I would argue that the duck quack is a generic sound, used by hunters for hundreds of years.

    Alright, quick trademark primer here (and yes, IAAL). A trademark is a "source identifier." Its function is to tell you immediately, "this good or service originates from purveryor X, whom I already know." When you see two golden arches, you immediately think "McDonald's," along with all the reputation for good or ill that attaches to that name in your mind. Since the purpose of a trademark is to identify the source of goods or services, rather than to grant any kind of monopoly, you can't take generic names or functional aspects of a product and call them your "trademark." That would unfairly disadvantage others who want to compete with you. So you are absolutely correct that a duck quack would be non-protectable as a trademark for a duck call. In that case, the problem would not be that it's "generic" (generic would be saying that you sell Duck Call(tm)-brand duck calls). The problem is that it's functional for a duck call. A duck call cannot perform its intended function without making a duck sound. If you want to protect what something does, you patent it. Under current U.S. law, a duck call has not been patentable for a long, long time because it is no longer novel.

    On the other hand, a duck call may be a perfectly good trademark for a tourism company. There's nothing about tourism that inherently requires you to use a duck sound. In fact, you can very successfully operate a tour without the need for duck sounds. So for any random tour service, the use of duck sounds would probably be categorized as "arbitrary," which is near the top of protectability for trademarks (the only thing better is totally made up words like "Exxon" or "Kodak"). But there is one other important factor here. The tours are conducted on a WWII-vintage amphibious vehicle called a "DUKW," aka "Duck." In that case, duck-related marks are no longer arbitrary. They are at best suggestive (i.e., of the fact that these are tours conducted on a DUKW, aka "Duck"), and possibly descriptive. Now you are at the lower tiers of protectable trademarks. For descriptive marks, you have to show that you have acquired secondary meaning (for example, you know who makes a Quarter Pounder(tm), even though it's a descriptive name, therefore it has acquired secondary meaning).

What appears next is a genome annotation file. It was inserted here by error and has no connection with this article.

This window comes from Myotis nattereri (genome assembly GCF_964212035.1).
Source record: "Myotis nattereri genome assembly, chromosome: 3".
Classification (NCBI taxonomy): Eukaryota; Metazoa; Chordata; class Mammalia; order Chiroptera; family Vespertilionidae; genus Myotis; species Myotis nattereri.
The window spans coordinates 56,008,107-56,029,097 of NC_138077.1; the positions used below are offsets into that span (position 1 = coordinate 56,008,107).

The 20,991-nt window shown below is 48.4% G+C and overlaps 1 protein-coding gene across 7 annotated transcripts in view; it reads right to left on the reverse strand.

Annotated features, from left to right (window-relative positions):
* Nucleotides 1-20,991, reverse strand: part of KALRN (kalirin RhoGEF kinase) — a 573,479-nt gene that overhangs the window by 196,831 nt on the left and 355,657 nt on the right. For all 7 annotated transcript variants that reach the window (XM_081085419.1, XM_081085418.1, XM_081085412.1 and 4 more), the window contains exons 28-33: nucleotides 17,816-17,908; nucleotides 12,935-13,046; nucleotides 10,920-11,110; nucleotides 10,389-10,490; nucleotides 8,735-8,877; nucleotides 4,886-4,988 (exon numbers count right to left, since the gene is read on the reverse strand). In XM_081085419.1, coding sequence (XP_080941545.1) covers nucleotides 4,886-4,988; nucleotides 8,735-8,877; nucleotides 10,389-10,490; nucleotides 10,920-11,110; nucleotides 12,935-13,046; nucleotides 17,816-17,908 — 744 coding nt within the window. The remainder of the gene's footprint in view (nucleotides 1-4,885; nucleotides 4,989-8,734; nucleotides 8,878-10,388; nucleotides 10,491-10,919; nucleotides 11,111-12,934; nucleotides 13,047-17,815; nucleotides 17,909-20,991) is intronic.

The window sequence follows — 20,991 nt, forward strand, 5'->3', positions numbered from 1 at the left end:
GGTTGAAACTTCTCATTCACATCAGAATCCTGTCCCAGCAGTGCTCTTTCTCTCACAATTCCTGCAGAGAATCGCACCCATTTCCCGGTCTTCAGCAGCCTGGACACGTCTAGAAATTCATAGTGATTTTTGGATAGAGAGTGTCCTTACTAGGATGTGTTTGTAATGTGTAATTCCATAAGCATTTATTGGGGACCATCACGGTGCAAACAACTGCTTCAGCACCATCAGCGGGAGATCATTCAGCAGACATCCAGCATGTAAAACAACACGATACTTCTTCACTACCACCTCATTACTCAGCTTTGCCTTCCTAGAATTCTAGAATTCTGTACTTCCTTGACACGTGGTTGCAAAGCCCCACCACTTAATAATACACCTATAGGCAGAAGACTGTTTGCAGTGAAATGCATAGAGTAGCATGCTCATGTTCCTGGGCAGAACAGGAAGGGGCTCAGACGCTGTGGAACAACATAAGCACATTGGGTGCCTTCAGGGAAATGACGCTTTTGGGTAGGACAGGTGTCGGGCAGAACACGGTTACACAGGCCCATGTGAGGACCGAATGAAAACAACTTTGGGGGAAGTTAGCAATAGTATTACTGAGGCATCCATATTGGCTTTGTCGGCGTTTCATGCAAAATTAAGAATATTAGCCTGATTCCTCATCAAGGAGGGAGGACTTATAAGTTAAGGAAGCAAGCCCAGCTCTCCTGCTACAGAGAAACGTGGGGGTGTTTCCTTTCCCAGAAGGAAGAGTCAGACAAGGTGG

The very worst case scenario is that you are right---that "Duck Tours" is generic for tours conducted on a DUKW, and that duck-related source identifiers would also be generic. But that's hardly a foregone conclusion.

    So to make a long story short, whether something is "generic" or "descriptive" depends on the goods or services. BALL POINT PEN would not be a protectable trademark for ball point pens. But BALL POINT PEN might be a perfectly good brand name for chewing gum.

It seems that more and more mathematicians are using a new, high level language named "research student".